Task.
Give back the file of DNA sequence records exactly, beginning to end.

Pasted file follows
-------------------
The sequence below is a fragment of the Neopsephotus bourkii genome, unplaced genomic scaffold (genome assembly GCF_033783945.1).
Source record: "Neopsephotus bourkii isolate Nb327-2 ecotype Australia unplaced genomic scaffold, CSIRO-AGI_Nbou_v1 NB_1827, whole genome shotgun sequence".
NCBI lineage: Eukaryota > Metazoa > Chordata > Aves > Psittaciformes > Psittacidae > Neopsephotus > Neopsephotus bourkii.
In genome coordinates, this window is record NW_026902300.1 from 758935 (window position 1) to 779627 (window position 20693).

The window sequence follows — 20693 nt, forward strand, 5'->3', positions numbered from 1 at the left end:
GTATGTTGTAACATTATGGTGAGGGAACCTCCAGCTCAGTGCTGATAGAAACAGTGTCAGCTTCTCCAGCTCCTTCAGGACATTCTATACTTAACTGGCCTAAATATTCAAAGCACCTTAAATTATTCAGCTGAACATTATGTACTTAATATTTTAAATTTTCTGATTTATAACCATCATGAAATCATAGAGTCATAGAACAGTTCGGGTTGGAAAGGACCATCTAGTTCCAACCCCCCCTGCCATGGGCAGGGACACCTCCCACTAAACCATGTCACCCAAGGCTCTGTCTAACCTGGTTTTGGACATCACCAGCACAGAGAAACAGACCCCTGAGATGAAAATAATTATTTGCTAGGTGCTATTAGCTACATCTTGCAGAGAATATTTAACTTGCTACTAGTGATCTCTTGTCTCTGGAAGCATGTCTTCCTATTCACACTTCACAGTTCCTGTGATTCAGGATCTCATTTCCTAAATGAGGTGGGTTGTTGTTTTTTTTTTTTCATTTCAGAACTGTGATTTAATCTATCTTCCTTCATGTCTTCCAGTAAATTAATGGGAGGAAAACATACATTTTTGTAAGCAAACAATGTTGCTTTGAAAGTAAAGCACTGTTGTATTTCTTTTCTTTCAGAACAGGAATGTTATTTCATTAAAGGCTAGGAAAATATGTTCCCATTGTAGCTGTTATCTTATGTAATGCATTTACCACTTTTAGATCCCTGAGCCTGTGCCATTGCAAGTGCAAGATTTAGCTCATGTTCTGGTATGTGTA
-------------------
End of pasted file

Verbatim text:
The sequence below is a fragment of the Neopsephotus bourkii genome, unplaced genomic scaffold (genome assembly GCF_033783945.1).
Source record: "Neopsephotus bourkii isolate Nb327-2 ecotype Australia unplaced genomic scaffold, CSIRO-AGI_Nbou_v1 NB_1827, whole genome shotgun sequence".
NCBI lineage: Eukaryota > Metazoa > Chordata > Aves > Psittaciformes > Psittacidae > Neopsephotus > Neopsephotus bourkii.
In genome coordinates, this window is record NW_026902300.1 from 758935 (window position 1) to 779627 (window position 20693).

The window sequence follows — 20693 nt, forward strand, 5'->3', positions numbered from 1 at the left end:
GTATGTTGTAACATTATGGTGAGGGAACCTCCAGCTCAGTGCTGATAGAAACAGTGTCAGCTTCTCCAGCTCCTTCAGGACATTCTATACTTAACTGGCCTAAATATTCAAAGCACCTTAAATTATTCAGCTGAACATTATGTACTTAATATTTTAAATTTTCTGATTTATAACCATCATGAAATCATAGAGTCATAGAACAGTTCGGGTTGGAAAGGACCATCTAGTTCCAACCCCCCCTGCCATGGGCAGGGACACCTCCCACTAAACCATGTCACCCAAGGCTCTGTCTAACCTGGTTTTGGACATCACCAGCACAGAGAAACAGACCCCTGAGATGAAAATAATTATTTGCTAGGTGCTATTAGCTACATCTTGCAGAGAATATTTAACTTGCTACTAGTGATCTCTTGTCTCTGGAAGCATGTCTTCCTATTCACACTTCACAGTTCCTGTGATTCAGGATCTCATTTCCTAAATGAGGTGGGTTGTTGTTTTTTTTTTTTCATTTCAGAACTGTGATTTAATCTATCTTCCTTCATGTCTTCCAGTAAATTAATGGGAGGAAAACATACATTTTTGTAAGCAAACAATGTTGCTTTGAAAGTAAAGCACTGTTGTATTTCTTTTCTTTCAGAACAGGAATGTTATTTCATTAAAGGCTAGGAAAATATGTTCCCATTGTAGCTGTTATCTTATGTAATGCATTTACCACTTTTAGATCCCTGAGCCTGTGCCATTGCAAGTGCAAGATTTAGCTCATGTTCTGGTATGTGTA